Saturday, 24 August 2019

Lower house backs moves curbing ministers’ business interests

15 September 2016

Prague, Sept 14 (CTK) - The Czech Chamber of Deputies passed an amendment toughening the conflict of interests law including some restrictions of ministers' businesses that are evidently aimed at Finance Minister and billionaire Andrej Babis (ANO) yesterday.
The bill preserves the possibility for members of a government to control business companies, but such companies would not have access to public procurement or non-mandatory state subsidies.
It also bans future members of governments from running television and radio broadcasts and issuing periodical press.
The bill will now be discussed by the Senate, the upper house of parliament.
The bill was supported by 135 of 183 deputies present. Thirty-nine lawmakers voted against it, mostly the deputies for ANO and a few unaffiliated deputies.
Babis, the second richest Czech who owns the giant food and chemical Agrofert Holding including the Mafra publishing house and the Impuls radio station, excused himself from the lower house session yesterday. Nevertheless, he was present in the Chamber.
In the morning, the lawmakers passed some proposals toughening the present law, and rejected others in separate partial votes.
Before the final vote early in the afternoon, ANO deputies' group chairman Jaroslav Faltynek thanked the deputies for letting common sense prevail to an extent at least by rejecting the proposal to ban ministers from owning property.
Faltynek also said it is at odds with the rule-of-law principle if bills are passed against a single person, which is also why ANO would not support the law.
The provision banning ministers from owning media was proposed by lawmaker Jan Chvojka (government Social Democrats, CSSD).
It is to only apply to newly appointed government members.
According to the bill, a government member would have to terminate the operation of a television or radio station or the publication of periodical press, or possibly leave the operating or publishing firm of which they would be members within two months of joining the government at the latest.
If such a government member failed to leave the firm, they would lose voting rights in it.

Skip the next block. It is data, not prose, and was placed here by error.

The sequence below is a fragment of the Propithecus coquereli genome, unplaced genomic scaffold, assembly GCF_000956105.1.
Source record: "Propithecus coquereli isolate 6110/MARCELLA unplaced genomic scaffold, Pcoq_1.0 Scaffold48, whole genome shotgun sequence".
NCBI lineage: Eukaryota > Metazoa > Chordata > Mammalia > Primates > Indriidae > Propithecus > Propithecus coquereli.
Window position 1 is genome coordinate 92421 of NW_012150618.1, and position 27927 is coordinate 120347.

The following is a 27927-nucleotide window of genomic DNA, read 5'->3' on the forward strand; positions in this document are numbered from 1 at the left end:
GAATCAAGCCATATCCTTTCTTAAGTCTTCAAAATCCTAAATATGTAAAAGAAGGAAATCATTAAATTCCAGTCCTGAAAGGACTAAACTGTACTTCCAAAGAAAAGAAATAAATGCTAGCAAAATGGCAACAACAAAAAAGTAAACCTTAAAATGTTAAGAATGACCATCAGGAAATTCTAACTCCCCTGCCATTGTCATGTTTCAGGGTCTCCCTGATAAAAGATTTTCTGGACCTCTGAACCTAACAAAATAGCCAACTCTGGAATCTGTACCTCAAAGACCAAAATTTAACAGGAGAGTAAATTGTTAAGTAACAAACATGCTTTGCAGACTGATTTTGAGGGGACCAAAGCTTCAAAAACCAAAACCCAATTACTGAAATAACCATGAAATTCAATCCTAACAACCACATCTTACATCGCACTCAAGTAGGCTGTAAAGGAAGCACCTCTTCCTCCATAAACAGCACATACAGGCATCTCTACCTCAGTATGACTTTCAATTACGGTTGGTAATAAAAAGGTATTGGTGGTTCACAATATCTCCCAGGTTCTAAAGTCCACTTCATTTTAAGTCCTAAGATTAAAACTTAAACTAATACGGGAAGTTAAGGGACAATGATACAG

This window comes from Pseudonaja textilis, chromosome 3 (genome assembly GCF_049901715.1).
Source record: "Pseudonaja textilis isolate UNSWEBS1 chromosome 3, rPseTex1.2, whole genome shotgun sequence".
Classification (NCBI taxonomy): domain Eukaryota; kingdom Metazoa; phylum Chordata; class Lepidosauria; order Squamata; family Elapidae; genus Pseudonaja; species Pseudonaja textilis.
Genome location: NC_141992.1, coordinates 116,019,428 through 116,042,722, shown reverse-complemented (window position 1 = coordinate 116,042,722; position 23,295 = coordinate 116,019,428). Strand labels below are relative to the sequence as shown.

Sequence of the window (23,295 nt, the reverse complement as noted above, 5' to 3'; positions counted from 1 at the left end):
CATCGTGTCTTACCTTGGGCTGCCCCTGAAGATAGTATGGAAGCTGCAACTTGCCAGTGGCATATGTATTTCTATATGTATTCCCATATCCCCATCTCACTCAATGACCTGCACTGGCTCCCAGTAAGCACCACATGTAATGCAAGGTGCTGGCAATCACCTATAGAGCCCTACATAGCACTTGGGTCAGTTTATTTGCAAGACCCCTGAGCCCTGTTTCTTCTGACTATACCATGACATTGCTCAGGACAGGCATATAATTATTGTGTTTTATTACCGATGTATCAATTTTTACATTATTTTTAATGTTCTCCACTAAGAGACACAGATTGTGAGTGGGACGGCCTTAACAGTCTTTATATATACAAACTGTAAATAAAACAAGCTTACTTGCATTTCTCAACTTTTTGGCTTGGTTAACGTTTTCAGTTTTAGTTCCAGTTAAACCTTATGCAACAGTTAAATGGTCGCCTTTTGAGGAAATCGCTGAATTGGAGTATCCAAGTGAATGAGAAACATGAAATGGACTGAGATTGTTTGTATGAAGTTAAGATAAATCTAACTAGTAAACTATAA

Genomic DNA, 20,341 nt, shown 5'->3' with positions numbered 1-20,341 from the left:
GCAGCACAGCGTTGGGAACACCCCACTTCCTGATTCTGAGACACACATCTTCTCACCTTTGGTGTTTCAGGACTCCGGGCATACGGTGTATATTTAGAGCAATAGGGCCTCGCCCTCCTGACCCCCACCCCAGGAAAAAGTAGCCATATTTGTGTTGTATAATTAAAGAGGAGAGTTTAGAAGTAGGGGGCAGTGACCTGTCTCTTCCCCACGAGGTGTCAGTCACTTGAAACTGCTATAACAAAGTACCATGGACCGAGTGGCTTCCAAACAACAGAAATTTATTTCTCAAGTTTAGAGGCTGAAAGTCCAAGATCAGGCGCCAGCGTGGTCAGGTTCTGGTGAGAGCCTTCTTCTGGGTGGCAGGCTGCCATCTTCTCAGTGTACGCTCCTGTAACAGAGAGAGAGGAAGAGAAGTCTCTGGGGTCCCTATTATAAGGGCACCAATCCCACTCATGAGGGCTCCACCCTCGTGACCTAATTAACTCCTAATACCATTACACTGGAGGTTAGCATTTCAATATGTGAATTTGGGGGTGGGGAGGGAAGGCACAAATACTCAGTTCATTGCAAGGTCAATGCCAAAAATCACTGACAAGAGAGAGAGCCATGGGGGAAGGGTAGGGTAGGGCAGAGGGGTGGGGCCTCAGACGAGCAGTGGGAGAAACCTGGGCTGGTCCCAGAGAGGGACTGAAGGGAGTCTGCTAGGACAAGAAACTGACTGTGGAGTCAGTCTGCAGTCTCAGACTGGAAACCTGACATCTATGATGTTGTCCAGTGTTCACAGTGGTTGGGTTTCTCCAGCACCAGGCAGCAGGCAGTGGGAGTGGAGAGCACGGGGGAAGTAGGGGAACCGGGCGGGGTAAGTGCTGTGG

The restriction is also to apply to future lawmakers, senators, some regional and municipal politicians as well as other public officials.
The provision, under which firms in which a government member would have a 25-percent stake at least would not have access to public orders, subsidies and investment incentives, was proposed by opposition deputy Martin Plisek (TOP 09).
These restrictions would be applied as soon as the amendment took effect, which is supposed to happen in January.
In other partial votes, however, the Chamber of Deputies rejected Chvojka and Plisek's proposals to ban the control of business firms by ministers. They were opposed even by the CSSD and TOP 09 lawmakers, which TOP 09 chairman Miroslav Kalousek explained by his party's fear for the fate of the whole bill in the crucial final vote.
The government of the CSSD, ANO and the KDU-CSL has promoted the closely watched draft amendment to the conflict of interests bill, which also includes a number of other new provisions, as a part of its anti-corruption crusade.
The bill also introduces the duty for politicians, and also judges and state attorneys, to submit property statements upon their entry into politics.
The vote was preceded by a two-hour debate in which deputies for Babis's ANO argued against the proposed restrictions of ministers' businesses as a proposal on the verge of running counter to the constitution or even beyond the limit.
The proposals aim to prevent the entry into politics by the people who have been successful, Faltynek said about some proposals evidently targeted at Babis.
"The [proposals'] only triggering mechanism is Andrej Babis," said ANO deputy Radek Vondracek.
Jiri Mihola, who heads the government Christian Democrat (KDU-CSL) group of deputies, said he disagrees with the new bill being dubbed "Lex Babis."
The issue of ministers' businesses should have been resolved long ago, he said.
Petr Gazdik, lower house deputy head for TOP 09, mainly spoke about ministers' owning media.
"It is impossible for the public opinion to be influenced by a high-ranking politician," Gazdik said.
Pavel Kovacik chairman of the opposition Communist (KSCM) deputies' group, called the result of the partial votes on particular provisions embarrassing and toothless.
Nevertheless, even a small progress is a progress and positive aspects have prevailed, Kovacik said.

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